The Council of the American Bar Association Section of Legal Education and Admissions to the Bar on Aug. 14 set an ambitious agenda for the coming school year, focusing on concerns about career lawyer well-being and professionalism, equity and diversity, and online learning.
In the past few weeks alone, two outside groups have urged the council, which serves as the national accreditor of 200 U.S. law schools, to take a closer look at how it administers its law school accreditation standards related to diversity and inclusion. First, 150 law school deans asked the council to require training around bias, cultural competence and anti-racism. Then the Society of American Law Teachers wrote the council requesting an outside audit of its standards and practices for enforcing Standard 206, which addresses diversity and inclusion. The letter also asked for a delay in future enforcement of a toughened bar passage standard, known as Standard 316, because of concerns with state bar exams amid the pandemic.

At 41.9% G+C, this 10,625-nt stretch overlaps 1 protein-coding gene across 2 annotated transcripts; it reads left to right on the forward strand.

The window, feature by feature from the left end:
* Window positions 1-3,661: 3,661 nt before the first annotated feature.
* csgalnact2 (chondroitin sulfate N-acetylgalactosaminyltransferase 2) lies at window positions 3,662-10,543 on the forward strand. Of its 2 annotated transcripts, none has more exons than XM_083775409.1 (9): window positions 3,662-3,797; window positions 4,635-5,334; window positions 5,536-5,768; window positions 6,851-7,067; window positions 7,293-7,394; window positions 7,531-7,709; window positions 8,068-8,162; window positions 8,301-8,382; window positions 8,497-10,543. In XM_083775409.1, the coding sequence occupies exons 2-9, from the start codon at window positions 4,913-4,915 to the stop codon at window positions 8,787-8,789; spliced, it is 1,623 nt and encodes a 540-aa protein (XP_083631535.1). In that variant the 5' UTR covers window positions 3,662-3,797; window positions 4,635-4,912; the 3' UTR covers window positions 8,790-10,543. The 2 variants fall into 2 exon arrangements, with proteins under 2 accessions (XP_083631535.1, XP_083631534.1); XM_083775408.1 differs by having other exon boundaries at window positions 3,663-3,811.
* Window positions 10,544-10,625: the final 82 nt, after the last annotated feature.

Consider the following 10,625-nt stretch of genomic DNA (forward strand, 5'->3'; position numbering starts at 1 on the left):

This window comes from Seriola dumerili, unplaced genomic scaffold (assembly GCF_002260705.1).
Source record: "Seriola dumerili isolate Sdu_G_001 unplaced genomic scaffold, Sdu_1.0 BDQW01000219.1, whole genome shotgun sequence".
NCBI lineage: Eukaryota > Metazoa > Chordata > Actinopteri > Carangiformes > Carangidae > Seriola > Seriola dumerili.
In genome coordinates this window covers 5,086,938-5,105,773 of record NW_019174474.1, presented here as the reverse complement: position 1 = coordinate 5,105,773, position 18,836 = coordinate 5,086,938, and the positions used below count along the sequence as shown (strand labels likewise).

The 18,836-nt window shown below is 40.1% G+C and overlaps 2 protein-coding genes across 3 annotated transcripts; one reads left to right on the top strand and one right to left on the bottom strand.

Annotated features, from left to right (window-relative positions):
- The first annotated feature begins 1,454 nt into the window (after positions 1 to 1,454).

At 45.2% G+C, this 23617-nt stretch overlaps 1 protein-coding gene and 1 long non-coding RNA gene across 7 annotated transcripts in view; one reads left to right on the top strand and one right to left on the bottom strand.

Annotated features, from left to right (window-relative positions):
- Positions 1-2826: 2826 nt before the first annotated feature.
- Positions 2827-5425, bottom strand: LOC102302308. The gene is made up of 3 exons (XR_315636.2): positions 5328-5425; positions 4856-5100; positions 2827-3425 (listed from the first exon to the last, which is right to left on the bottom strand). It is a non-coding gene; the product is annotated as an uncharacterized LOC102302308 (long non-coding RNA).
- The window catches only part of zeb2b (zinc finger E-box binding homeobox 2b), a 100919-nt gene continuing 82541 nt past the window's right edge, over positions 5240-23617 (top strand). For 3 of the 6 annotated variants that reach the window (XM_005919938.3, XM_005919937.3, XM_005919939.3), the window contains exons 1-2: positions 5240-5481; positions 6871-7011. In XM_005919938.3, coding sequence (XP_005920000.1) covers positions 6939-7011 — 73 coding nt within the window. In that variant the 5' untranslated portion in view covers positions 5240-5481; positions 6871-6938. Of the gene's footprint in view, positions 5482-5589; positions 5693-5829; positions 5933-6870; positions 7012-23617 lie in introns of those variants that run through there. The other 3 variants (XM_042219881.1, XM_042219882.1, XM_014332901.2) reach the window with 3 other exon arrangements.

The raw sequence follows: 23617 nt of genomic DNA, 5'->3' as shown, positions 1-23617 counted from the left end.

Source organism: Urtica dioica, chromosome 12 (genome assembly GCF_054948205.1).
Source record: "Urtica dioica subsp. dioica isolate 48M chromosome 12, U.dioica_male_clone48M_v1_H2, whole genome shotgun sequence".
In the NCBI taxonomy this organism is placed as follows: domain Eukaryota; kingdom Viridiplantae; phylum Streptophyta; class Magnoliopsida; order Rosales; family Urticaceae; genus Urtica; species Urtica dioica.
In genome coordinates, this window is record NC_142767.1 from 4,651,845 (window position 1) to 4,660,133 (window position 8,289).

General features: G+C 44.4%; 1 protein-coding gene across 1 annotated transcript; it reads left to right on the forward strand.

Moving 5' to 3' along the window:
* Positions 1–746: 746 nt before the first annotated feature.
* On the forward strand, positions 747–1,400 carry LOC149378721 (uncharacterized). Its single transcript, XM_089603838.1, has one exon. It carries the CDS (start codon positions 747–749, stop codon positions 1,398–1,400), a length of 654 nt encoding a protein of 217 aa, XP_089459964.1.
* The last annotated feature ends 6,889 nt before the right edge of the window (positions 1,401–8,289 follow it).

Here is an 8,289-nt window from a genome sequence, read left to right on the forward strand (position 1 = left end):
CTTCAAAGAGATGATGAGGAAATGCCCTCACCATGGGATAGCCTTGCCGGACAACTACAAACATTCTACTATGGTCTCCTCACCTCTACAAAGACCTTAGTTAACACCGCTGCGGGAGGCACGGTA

The council has scheduled a virtual invitational roundtable on Oct. 2 to address these topics.
“The council is conscious of various issues regarding bar administrations across the country. We are continuing to monitor that situation.,” said Council Chair Scott Bales, a former Arizona Supreme Court chief justice.
With COVID-19 continuing to present significant uncertainty in day-to-day law school operations, online education has moved to the forefront, as nearly all law schools switched to remote learning last spring. This semester, some schools have pursued in-person classes while others have gone online in a full or partial mode.